Putting my two cents in on array programming languages, J and APL in particular.
K/Kona, Q, and Nial fall in this category too, but they generally have the same benefits and criticisms. Use discretion. I will use J examples below, mostly because these are ASCII and thus easy to type--remember than APL characters count as single bytes, so don't let that be your problem with the language as choice for golfing.
- Math problems
- Solving number puzzles
- Performing numerical methods
- Tricky 2D array problems
These two are very good math and data-manipulation languages, because they toss arrays around a high level, and a lot of looping is done implicitly, by saying, e.g. add ten to each of 3, 4, and 5 (
10 + 3 4 5) or sum each row of an array (
+/"1 arr--the looping is in the
- Problem dealing with prime numbers
With prime number problems in particular, J has fast and short builtin primitives, as do some dialects of APL. (Edit: I'm thinking of Nars2000, which is part dialect and part completely different implementation. APL has no builtin for primes.) N-th prime (
p:), no. of primes up to (
_1&p:), factoring (
q:), GCD and LCM (
*.), and so on, there's a lot there. However, in practice, the question will often specify that you have to cook your own prime implementations, so these don't see too much use. There are still neat and fancy ways of getting the prime stuff you need, it just becomes a little less cut-and-paste.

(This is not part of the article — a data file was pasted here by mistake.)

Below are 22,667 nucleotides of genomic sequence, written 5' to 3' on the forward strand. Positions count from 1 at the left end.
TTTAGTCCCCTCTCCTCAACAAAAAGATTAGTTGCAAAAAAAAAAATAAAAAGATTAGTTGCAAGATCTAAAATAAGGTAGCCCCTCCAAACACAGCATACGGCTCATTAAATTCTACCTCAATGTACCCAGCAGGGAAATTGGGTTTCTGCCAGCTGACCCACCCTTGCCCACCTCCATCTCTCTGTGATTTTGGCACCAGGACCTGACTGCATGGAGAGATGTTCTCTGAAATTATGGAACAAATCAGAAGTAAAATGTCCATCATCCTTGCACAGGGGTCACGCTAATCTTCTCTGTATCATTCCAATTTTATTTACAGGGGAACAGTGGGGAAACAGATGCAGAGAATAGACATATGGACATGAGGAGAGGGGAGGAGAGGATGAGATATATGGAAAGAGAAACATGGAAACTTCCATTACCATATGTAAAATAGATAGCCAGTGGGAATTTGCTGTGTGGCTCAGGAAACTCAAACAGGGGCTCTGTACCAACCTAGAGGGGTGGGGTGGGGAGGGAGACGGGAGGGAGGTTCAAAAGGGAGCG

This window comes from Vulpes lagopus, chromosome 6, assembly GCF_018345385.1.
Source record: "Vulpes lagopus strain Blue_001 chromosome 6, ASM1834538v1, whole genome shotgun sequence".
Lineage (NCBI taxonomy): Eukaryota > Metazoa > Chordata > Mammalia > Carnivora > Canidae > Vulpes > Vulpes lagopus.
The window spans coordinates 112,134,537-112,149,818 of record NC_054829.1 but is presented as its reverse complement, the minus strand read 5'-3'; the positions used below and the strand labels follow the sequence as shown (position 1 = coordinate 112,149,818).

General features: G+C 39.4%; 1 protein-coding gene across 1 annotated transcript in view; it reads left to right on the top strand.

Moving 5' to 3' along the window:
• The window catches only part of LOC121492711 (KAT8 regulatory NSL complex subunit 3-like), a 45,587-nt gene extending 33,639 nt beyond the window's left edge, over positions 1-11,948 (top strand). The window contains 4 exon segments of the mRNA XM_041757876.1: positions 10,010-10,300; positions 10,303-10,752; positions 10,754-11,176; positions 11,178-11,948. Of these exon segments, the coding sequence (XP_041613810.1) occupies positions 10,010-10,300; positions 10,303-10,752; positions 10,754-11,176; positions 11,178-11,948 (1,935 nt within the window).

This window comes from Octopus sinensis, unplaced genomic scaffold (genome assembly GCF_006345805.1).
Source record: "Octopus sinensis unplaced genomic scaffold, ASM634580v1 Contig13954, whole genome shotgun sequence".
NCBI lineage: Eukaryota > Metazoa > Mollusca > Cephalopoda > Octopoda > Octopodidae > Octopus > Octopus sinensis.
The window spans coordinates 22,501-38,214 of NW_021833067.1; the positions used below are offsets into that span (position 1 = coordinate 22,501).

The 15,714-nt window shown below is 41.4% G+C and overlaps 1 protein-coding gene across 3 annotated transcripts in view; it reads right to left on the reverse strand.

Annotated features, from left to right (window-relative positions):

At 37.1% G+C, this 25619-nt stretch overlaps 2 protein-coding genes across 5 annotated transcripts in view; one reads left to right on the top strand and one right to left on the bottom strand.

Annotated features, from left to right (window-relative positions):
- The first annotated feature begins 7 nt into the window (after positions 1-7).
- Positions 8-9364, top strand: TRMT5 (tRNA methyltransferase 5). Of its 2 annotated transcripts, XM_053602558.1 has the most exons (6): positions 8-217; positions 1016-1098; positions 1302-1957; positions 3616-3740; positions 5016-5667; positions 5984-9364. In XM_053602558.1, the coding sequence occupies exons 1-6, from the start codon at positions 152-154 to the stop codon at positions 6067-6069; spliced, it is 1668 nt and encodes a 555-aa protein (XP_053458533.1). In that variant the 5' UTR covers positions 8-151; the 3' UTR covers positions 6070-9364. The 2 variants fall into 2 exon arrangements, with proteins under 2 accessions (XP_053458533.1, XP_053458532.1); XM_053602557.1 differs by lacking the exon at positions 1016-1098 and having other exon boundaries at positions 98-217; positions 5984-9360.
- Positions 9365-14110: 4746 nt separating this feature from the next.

- String processing
- Array processing
Array and string processing is a bit of a mixed bag: if it's something that APL/J is good at or has a primitive or common idiom for, it's nearly trivial; if it's something that's very sequential and not very parallelizable, you're going to have a bad time. Anything in between is up in the air, though usually they will respond favourably.
- Problems that require I/O solution, either console or file
- Problems that requires you to write your solution as a function definition
IO is weird. APL has a single-character input expression, but with J you have to spend at least 8 to read in a number:
".1!:1]1. Output is a little less verbose, but you're still looking at 6 or 7 characters wasted, in practice. J in particular really likes it a lot if you can take in the input as arguments to a function, instead of having to muck around with IO itself.
In practice, with J and APL, usually the solution is written as a function that you invoke at the console. With APL, you can basically just put in variable names for your arguments and wrap the expression you were working with in curly braces and call it a day.
But with J, there's a bit of an overhead for defining functions explicitly--
3 :'...', and you have to escape any strings inside--so what is usually done is something called tacit programming: you program at the function level, combining primitives in a manner not unlike that of Haskell. This can be both a blessing and a curse, because you don't have to spend as many characters referring to your arguments, but it's easy to drown in parentheses and end up losing tens of characters trying to hack your otherwise short and clever solution into something that works.
- Problems that require parsing
- Computational geometry
I don't have experience with golfing these particular problems, but I will say this: in the end, array programming languages are very good at piping and transforming lots of data in the same way. If you can turn the problem into an exercise in number shuffling, you can make it an APL/J problem, no sweat.
That said, not everything is an APL/J problem. Unlike Golfscript, APL and J just happened to be good for golfing, alongside their other benefits ;)